“There are key places where we cannot afford to sacrifice as a nation — one of which is infrastructure,” Biden, a longtime advocate of high-speed rail, declared as he introduced the plan. He emphasized the crucial need “to invest in a modern rail system that will help connect communities, reduce congestion, and create quality, skilled manufacturing jobs that cannot be outsourced.”
The Vice President’s announcement followed the President’s own declaration during his January 25 State of the Union address that high-speed rail is a key element of the nation’s economic recovery. “To attract new businesses to our shores, we need the fastest, most reliable ways to move people, goods, and information — from high-speed rail to high-speed Internet,” Obama told Congress and the American people. “Countries in Europe and Russia invest more in their roads and railways than we do. China is building faster trains and newer airports.”
The President said his proposal would extend rail service to the nation’s largest urban areas and give an estimated 80 percent of Americans access to the service within the next 25 years. “This could allow you to go places in half the time it takes to travel by car,” he said. “For some trips, it will be faster than flying — without the pat-down.”
With both government and private concerns relying heavily on automobiles over the past 60 years, America’s rail system has not been a high priority for either sector. Writing on Time.com, Bryan Walsh noted that “America’s antiquated rail system will have to advance a long way just to make it to the present, let alone the future. U.S. intercity railroads are a laughingstock compared with those in most other developed nations — and, increasingly, even those in developing nations like China, which is investing more than $300 billion to build more than 16,000 miles of high-speed track by 2020.”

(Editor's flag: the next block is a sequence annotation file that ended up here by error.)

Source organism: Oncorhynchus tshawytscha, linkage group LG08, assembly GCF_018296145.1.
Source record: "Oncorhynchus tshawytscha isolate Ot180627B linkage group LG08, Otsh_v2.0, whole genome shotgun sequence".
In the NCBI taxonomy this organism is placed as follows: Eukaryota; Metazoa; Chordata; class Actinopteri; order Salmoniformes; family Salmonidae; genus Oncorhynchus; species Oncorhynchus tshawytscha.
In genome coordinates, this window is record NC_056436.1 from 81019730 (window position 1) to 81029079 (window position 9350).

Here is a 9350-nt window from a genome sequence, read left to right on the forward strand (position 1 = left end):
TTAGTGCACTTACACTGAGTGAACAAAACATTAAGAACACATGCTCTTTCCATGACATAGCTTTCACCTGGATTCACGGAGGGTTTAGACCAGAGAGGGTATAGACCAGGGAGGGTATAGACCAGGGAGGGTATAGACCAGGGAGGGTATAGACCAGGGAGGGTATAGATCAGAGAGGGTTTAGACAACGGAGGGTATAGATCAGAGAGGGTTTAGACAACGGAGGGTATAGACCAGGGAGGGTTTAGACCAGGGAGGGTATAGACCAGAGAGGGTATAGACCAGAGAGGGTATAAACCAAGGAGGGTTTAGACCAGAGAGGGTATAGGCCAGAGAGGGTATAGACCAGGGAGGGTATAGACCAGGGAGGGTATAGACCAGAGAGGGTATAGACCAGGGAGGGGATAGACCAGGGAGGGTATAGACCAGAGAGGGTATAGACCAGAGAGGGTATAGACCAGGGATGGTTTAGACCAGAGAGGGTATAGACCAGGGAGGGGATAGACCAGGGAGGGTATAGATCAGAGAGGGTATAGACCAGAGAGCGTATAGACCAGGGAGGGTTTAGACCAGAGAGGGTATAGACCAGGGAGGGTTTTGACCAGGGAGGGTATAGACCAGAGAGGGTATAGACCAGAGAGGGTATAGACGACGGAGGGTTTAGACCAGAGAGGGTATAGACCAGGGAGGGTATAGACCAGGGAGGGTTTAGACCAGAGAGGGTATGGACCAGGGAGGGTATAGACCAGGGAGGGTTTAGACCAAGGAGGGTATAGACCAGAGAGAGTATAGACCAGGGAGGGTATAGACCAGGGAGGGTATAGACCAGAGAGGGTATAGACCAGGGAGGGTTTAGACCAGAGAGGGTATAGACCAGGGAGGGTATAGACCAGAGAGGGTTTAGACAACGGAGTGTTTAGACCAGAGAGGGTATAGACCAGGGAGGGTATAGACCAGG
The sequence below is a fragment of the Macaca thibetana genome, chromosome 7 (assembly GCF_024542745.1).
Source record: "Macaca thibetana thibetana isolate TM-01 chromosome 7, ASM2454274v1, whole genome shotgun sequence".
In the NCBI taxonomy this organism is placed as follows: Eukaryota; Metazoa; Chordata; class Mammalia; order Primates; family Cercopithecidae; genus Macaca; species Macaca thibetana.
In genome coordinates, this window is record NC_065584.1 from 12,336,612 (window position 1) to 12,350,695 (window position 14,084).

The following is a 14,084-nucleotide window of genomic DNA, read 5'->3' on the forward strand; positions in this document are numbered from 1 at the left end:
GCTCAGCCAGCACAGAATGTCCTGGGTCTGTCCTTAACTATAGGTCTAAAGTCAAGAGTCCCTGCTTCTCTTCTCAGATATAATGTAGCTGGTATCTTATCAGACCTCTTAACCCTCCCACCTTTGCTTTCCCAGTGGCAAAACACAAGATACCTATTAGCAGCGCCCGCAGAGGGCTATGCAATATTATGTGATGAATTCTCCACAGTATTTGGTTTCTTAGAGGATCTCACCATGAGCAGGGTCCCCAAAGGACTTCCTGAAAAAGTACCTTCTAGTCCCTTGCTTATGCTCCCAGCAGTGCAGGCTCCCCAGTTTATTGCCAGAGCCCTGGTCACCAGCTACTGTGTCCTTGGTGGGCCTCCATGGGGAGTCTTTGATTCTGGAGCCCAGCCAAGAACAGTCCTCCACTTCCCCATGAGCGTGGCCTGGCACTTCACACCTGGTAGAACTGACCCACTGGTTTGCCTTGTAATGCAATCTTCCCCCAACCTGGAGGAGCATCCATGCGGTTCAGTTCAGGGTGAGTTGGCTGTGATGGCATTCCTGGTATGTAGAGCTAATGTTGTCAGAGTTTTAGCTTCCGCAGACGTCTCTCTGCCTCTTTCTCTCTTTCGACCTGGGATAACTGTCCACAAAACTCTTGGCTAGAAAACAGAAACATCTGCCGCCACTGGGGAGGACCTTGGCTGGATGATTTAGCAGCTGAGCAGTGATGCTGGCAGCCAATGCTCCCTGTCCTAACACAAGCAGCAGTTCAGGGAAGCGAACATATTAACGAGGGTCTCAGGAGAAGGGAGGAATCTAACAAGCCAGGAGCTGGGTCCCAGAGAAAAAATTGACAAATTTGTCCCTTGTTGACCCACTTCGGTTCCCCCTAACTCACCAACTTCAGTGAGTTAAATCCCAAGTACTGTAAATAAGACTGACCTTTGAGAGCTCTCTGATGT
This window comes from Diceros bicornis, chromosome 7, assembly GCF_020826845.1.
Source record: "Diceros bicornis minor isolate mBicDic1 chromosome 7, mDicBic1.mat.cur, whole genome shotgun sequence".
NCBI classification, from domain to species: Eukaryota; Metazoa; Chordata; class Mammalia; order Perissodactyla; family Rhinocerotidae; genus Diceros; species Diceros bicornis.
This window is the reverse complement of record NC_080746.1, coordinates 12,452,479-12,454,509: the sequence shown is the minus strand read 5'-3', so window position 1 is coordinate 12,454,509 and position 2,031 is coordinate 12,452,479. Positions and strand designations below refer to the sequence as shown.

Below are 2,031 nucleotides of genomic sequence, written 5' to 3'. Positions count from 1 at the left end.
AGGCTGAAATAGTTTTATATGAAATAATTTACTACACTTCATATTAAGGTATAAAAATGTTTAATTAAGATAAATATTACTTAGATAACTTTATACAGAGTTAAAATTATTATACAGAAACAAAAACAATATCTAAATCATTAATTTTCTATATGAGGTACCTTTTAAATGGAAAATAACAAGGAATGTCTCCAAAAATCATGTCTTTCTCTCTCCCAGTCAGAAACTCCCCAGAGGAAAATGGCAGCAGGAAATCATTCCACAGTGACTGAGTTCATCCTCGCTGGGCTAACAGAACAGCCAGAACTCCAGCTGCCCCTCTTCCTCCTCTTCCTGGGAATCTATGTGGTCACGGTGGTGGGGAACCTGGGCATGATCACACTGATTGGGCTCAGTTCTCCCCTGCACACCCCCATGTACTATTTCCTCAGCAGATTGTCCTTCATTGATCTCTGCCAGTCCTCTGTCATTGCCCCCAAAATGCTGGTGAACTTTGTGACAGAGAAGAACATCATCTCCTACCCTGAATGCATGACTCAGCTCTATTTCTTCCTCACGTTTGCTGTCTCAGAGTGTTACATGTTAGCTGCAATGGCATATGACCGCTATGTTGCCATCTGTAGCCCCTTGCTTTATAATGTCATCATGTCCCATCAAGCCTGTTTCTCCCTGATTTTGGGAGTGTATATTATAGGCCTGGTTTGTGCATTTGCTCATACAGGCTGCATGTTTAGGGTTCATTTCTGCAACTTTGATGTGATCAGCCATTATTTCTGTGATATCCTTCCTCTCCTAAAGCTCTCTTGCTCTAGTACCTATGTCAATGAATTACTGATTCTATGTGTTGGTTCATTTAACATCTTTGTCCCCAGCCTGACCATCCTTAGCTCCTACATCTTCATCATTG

The proposal that Biden laid out calls for spending up to $500 billion over the next 25 years to remedy this supposed defect, with plans for a system that would include regional corridors with trains traveling at speeds of 90 to 125 mph, along with a faster express rail system that would form the foundation for a high-speed system with electric trains traveling at speeds of 125 to 250 mph.
But Republicans in both the House and the Senate point out that with a record $14 trillion federal debt, ratcheting up federal spending on such a dubious program as America’s traditionally-failed passenger rail system doesn’t make sense. In fact, legislators studying the issue said that ending rail subsidies now would trim as much as $6 billion from the budget.
U.S. Representative John Mica (R-Fla.), chairman of the House Transportation and Infrastructure Committee and a proponent of improving the nation’s rail system, condemned the President’s plan, part of which would be used to speed up trains in the nation’s most heavily traveled rail corridor, the Amtrak-run Boston-New York-Washington route, reported the AFP news service. “Amtrak’s Soviet-style train system is not the way to provide modern and efficient passenger rail service,” observed Mica, who has proposed that such projects should be financed and operated privately.
Representative Bill Shuster (R-Pa.), chairman of the Railroads subcommittee, joined Mica in criticizing the Obama administration’s plan, arguing that it fails to attract “private investment, capital, and the experience to properly develop and cost-effectively operate true high-speed rail.” Noting the long-term failure of federally subsidized Amtrak, Shuster said that the “definition of insanity is doing the same thing over and over again, expecting a different result, and that is exactly what Vice President Biden offered today.”
Shuster said that the only sound model for successful high-speed rail in the U.S. would be one that is funded and operated by private investors. “Rail projects that are not economically sound will not win the future,” he said. “It just prolongs the inevitable by subsidizing a failed Amtrak monopoly that has never made a profit or even broken even. Government won’t develop American high-speed rail. Private investment and a competitive market will.”